The view to the eastward was the only good one, Namaqua land, and that some of the hills there, and it was, indeed, magnificent; the Falls nearest especially the Brook Kaross mountain near Beer us were narrowed and broken by projections of the Sheba, are supposed to have been once volcanoes
. rock, but others were of considerable magnitude, Dr. Kirk also thinks the chasm of the Falls and lower and in the rainy season, when the floods submerge river could have been formed by no other agency; all minor rocks, and even, as the natives told us, he considered the rocks basaltic, and tried as we did cover the garden on the island, the sheet of water to effect a descent, but, except for a short
downpouring over the verge must be grand in the extreme, ward at the eastern end, found it impossible to do so. and much of that breaking into festoons, peculiar to As it is hopeless by mere description to convey comparatively small bodies of water falling to great anything like a clear idea of the extraordinary depths, must disappear, though I doubt whether, windings of this gigantic chasm, I have thought it even with the rise of sixteen feet spoken of by Dr. best to repeat from the work published by Messrs. Kirk, Victoria can ever pour to the bottom of the Day and Son a plan or bird's-oye view, constructed ravine that green, translucent, and unbroken sweep from the most careful measurements my companion
CILAPTER XIV.-A CHINESE WEDDING.
and I were able to obtain, premising that the “smoke," or spray-cloud, has necessarily been omitted for the sake of distinctness of detail. I will
TIIE MANDARIN'S DAUGHTER. only mention that Dr. Livingstone's measurement of the depth of the fall was more than 310 feet”-his line resting on a heap of rocks which did not allow it SEVER
EVERAL days after this interview with the
mandarin and his daughter, I proceeded to by angular measurements with a sextant; meet them according to appointment.
When we thought it 350, but for want of definite points at reached the house we found them ready to start in top and bottom could not attach much certainty to their sedan-chairs. The chair-bearers were dressed our result. Sir R. Glynn, however, found that even in the livery of their master, and as it would be dark a line of 400 feet was insufficient. I suppose, in on their return, each carried a lantern with the round numbers, the latter will be found quite near mandarin's name and titles inscribed on its paper enough, until increased facilities of travelling shall covering: When they arrived at their destination tempt to the spot some one with time and facilities the gentlemen were ushered into the apartment set for surveying it more accurately, What other aside for the male visitors, and A-Lee went into the measurements we wero able to make are given as one for the ladies. After being introduced to the references to the plan or bird's-eye view.
chief persons of the company, I inquired in whose Comparing the Victoria and the Niagara Falls, house we were. Mr. Layard, who had seen Niagara, when he in- Meng-kee replied, “This is the residence of the
-, spected my pictures in Capetown, declared that the bridegroom's father and family, and where we await Victoria must be the grander of the two, and many the coming home of his bride, who will afterwards other persons have expressed a similar opinion. A live with him in the house." beautiful set of stereoscopes of Niagara were shown “Why, that is the reverse of our marriage custom, me at the Cape, and imperfectly as even these for the bridegroom proceeds to his father-in-law's enabled me to judge, the massive sheet of water house and takes away his bride to an independent pouring unbroken over the cliffs, the possibility of home of his own." passing between the rock and the liquid translucent “ There are instances of that kind among us, screen, of obtaining a view of the full front of the where the bridegroom is a Government official, but great cataracts for miles along the lower river, and, these are rare. In other cases, such as the one more than all, the strange fantastic forms of frozen before us, the young wives are always brought to spray or icicles in winter, must impart to the their father-in-law's house, for it is considered a American Falls a character so different as to preclude breach of filial duty for the son to set up a household comparison between them. The African Falls are, of his own while the father lives. In this house however, more than double the height, and I believe there are four married sons, and this marriage will of greater extent, and in the flooded season the volume make a fifth, so that there are a good number of of water pouring over them must almost, if not quite, wives in the establishment, including the father's rival that of Niagara. Besides which, the wondrous secondary wives. But the first wife is mistress over altitude of the spray-cloud, the numberless views all. These young wives are not only subordinate to that may be taken, the surpassing brilliancy of the her, but they are taught that their most binding duty rainbow, the gorgeous tropical vegetation, and the is to obey and serve her.” wild forms of animal life with which it is surrounded,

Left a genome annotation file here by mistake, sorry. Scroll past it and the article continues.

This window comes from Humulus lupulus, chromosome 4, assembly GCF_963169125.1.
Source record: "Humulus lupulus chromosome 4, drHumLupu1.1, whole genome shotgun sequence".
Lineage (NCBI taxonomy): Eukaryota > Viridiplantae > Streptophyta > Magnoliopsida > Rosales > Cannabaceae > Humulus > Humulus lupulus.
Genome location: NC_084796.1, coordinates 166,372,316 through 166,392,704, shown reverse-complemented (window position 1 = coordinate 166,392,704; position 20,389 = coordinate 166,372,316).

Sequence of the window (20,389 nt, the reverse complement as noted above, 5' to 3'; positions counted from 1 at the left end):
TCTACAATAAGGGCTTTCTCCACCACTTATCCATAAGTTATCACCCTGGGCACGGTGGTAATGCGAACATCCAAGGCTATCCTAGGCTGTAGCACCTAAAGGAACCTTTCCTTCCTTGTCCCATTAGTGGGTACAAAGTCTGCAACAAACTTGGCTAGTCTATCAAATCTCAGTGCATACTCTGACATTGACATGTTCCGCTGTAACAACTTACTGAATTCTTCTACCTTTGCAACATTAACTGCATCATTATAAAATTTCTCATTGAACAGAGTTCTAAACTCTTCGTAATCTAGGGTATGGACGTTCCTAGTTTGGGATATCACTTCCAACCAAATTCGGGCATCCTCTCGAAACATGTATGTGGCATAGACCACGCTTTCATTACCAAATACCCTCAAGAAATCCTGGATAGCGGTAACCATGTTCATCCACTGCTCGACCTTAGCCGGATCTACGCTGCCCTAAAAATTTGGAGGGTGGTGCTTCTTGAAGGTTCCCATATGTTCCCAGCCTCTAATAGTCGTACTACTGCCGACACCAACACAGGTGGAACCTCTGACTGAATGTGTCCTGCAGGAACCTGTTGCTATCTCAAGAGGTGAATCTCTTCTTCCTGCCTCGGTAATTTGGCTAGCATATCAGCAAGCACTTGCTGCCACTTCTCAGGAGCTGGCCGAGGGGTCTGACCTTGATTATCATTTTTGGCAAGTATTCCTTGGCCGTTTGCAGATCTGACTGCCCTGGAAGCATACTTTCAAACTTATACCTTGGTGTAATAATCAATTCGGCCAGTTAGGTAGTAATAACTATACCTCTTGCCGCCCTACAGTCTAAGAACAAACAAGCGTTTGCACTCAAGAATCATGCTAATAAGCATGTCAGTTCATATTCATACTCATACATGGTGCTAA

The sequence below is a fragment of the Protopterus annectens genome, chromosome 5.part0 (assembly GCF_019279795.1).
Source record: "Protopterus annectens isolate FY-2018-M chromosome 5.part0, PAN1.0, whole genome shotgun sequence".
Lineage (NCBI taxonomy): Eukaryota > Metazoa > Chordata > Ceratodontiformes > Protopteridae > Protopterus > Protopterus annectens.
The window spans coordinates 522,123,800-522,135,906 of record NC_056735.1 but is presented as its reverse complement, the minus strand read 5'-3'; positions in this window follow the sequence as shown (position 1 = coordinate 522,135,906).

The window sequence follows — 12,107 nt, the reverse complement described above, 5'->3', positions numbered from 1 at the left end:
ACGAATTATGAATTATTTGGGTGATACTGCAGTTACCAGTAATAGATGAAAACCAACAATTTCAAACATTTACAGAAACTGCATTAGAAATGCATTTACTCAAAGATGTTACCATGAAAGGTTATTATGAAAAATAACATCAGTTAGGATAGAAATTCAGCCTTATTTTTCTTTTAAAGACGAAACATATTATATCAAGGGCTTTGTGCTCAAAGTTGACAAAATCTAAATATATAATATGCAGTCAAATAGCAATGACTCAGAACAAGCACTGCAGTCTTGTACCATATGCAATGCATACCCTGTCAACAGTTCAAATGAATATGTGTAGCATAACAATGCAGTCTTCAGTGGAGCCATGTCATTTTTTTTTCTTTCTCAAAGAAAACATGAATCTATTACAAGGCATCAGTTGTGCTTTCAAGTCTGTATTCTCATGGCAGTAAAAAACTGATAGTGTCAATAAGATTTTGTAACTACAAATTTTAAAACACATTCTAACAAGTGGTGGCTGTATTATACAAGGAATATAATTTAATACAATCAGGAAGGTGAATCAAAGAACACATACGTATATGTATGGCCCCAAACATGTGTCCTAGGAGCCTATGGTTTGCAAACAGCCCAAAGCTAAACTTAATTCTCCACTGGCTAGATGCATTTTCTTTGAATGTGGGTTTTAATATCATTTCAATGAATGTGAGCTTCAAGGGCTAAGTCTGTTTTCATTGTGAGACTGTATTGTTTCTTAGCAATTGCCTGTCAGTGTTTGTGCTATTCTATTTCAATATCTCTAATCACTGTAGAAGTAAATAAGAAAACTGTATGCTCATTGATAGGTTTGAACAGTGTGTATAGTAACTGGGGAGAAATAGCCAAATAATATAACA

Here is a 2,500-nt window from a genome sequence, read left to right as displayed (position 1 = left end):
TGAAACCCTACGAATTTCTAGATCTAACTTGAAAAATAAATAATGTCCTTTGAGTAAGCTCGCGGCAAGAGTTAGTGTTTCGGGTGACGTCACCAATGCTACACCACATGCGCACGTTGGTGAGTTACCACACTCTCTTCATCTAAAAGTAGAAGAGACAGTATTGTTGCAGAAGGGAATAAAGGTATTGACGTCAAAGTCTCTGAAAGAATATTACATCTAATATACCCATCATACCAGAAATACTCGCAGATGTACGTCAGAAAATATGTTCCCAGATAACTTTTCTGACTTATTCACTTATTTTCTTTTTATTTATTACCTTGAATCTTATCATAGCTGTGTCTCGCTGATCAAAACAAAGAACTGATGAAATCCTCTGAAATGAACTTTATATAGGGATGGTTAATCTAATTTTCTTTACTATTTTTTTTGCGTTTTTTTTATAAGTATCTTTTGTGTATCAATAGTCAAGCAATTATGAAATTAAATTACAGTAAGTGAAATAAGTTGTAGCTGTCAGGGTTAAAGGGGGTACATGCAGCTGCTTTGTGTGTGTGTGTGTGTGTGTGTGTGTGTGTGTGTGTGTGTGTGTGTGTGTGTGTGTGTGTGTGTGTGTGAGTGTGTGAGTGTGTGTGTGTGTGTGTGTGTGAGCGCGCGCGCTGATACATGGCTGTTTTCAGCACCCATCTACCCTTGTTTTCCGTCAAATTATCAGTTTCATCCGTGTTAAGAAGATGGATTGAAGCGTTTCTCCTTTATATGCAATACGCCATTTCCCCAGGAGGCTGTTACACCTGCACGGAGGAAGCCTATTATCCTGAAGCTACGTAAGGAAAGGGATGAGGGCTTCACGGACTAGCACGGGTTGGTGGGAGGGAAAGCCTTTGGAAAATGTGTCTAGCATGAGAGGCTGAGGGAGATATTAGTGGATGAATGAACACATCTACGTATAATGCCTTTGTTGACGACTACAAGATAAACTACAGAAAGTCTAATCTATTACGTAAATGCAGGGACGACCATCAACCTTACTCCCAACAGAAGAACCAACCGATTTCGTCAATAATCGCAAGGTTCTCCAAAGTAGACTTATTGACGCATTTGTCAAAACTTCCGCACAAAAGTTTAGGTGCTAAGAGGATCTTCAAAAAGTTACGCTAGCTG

"Well," I thought, “these are privileges for old combine all possible elements of beauty, of romantic ladies with a vengeance! Wouldn't our British adventure, and magnificence.
mothers-in-law glory in having such power by Act of Parliament?"
Meng-kee now pointed to a doorway with a screen
before it, and asked me to follow him into the hall. Sonnets of the Sacred Hear. On entering we perceived a, narrow table on the